Story by Steve Orlando
Inks by Matthew Dow Smith
Colors by Lauren Affe
Lettering by Thomas Mauer
“The kings have all died, leaving their mad courts to rule.” AfterShock’s new title Dead Kings introduces us to a post-post-apocalyptic world of disenchanted war heroes, unchecked secret police, and a deeply entrenched wariness of the ‘other’. One man’s search for his imprisoned brother leads us directly into the heart of the turmoil of a lawless land.
In This Issue: Aleksander Viktorovich Vasnetsov and his twin brother, Gennady, were born in Rus during the Great Steel War. Rus, now known as Thrice Nine, did not fare well in the war—the scattered remains of enormous steel battle machines mar the landscape, and the Oprichniki, formerly the honored guard of King Koschei the Third, rule without opposition. Aleksander, or Sasha, as he prefers to be known, is on the hunt for a soldier from the Great Steel War, a legendary member of the Steel Polianitsi: Maria Dunajeva Kamenaya, the Stone Mary. Abandoned by the country that made her, Maria Dunajeva left the wreckage of Rus to lick her wounds and despair of the ruined land she once served above all. Sasha is convinced that Maria is the one who can help him rescue Gennady from Sochi, an Oprichniki Reconstruction camp for so-called Chorts—social degenerates—where he was imprisoned for loving another man. Maria declines to help, forcing Sasha to undertake the task on his own, but unfortunately, his first foray into heroism culminates in the desired outcome, but in the wrong location.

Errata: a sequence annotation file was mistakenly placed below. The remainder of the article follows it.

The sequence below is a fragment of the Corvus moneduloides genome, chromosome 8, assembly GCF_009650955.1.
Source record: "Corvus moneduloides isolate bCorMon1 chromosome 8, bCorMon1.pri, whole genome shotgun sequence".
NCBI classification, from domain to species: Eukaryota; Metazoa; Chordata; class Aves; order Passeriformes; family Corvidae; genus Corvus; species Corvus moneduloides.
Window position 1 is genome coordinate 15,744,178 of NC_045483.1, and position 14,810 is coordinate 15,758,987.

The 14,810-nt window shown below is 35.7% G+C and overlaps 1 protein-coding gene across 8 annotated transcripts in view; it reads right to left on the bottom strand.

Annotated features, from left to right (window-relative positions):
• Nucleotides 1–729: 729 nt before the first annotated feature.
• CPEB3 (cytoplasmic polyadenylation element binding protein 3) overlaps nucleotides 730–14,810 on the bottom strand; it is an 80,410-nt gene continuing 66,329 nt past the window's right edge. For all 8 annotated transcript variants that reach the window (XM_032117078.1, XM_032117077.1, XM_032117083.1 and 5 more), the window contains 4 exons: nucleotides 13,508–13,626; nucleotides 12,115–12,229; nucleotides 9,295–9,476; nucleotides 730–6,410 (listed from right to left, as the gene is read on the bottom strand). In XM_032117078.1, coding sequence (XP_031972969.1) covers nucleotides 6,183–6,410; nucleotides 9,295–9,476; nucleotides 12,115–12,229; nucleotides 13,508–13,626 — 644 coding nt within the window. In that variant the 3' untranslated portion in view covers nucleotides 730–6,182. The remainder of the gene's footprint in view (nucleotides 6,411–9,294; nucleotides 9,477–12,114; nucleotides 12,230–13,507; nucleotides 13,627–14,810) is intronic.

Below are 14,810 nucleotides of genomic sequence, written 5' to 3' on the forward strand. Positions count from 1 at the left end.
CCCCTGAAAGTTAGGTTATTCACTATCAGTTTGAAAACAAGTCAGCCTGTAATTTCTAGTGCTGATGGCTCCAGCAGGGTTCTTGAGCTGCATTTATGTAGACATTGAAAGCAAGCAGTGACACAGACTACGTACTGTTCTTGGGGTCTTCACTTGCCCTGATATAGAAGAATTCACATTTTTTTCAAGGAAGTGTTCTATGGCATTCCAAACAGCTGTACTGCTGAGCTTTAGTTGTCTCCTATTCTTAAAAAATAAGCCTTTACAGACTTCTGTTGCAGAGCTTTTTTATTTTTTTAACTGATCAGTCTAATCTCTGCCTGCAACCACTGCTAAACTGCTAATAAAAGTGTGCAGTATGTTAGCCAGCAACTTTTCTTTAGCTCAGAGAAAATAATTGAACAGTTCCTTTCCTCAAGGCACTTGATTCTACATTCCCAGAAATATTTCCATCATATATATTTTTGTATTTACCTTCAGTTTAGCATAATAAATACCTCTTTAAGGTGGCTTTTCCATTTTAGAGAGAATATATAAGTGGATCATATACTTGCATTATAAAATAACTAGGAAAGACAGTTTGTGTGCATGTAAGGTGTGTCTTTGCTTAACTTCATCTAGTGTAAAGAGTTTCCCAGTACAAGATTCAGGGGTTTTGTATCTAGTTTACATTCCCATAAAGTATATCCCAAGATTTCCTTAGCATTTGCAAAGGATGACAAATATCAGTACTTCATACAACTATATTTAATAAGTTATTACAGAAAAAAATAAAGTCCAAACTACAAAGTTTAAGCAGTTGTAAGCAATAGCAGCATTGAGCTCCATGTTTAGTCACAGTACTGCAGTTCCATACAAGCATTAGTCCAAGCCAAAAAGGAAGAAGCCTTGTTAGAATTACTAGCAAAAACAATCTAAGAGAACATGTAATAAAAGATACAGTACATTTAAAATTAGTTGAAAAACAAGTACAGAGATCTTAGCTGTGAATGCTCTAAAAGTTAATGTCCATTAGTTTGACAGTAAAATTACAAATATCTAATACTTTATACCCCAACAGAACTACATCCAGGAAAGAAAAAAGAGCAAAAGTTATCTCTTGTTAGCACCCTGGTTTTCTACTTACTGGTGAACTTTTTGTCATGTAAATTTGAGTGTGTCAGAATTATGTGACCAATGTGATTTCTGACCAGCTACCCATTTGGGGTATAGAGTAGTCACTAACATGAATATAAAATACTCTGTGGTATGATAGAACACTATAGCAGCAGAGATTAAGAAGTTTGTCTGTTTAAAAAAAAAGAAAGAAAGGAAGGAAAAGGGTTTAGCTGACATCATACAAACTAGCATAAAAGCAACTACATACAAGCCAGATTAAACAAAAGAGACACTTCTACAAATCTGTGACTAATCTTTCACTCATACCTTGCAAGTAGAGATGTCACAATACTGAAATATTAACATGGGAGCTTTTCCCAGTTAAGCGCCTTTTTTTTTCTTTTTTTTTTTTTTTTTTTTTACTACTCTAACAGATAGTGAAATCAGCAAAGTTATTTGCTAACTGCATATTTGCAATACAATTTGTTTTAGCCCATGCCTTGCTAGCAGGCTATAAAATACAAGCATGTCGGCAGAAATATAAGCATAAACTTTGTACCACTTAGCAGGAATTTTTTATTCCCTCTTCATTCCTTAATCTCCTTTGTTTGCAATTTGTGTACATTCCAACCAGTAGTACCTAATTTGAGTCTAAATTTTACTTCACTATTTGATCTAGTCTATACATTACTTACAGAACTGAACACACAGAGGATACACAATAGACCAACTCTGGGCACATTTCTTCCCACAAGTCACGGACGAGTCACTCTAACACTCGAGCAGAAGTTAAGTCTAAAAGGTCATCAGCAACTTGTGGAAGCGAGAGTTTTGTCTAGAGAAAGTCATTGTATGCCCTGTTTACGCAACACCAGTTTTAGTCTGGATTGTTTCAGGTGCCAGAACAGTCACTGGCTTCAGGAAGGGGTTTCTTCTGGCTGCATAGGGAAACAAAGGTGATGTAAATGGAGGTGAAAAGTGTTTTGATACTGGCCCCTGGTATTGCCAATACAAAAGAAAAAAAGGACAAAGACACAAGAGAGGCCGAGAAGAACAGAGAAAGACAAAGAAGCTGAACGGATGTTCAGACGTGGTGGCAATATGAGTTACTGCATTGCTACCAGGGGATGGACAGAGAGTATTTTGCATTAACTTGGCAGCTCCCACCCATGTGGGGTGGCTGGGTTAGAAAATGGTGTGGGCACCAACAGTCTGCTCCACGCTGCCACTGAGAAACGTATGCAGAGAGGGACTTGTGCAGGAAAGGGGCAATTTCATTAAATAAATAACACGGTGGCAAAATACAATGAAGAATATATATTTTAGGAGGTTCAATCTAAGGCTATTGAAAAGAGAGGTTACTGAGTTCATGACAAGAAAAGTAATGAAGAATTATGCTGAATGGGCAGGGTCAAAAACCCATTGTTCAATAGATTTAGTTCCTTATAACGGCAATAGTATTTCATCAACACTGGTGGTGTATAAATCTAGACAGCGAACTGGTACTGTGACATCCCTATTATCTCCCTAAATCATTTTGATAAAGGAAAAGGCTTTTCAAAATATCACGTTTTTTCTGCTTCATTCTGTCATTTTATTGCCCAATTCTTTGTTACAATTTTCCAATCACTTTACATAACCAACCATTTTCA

My Two Cents: Dead Kings is what I imagine would happen if the Cold War had been fought with the Jaegers from Pacific Rim and the KGB had been the victors—mass destruction followed by a totalitarian state ruled by fear. The world of the story exists in a realm of magical realism. It hits all the marks for setting up the traditional hero’s journey but is compelling enough about it to draw the reader in. The bond of brotherhood and devotion to the mother will carry the story, and the layers of political unrest and the second chance for a disenfranchised soldier from a broken land add necessary depth. Story and art play on each other beautifully. The art is heavy on shadows, and though the full color spectrum is present, it’s muted—secondary to the drawings of the action but still supportive. There’s an overhanging sense of something sinister, both in the dialogue and the art, and it is present and palpable throughout.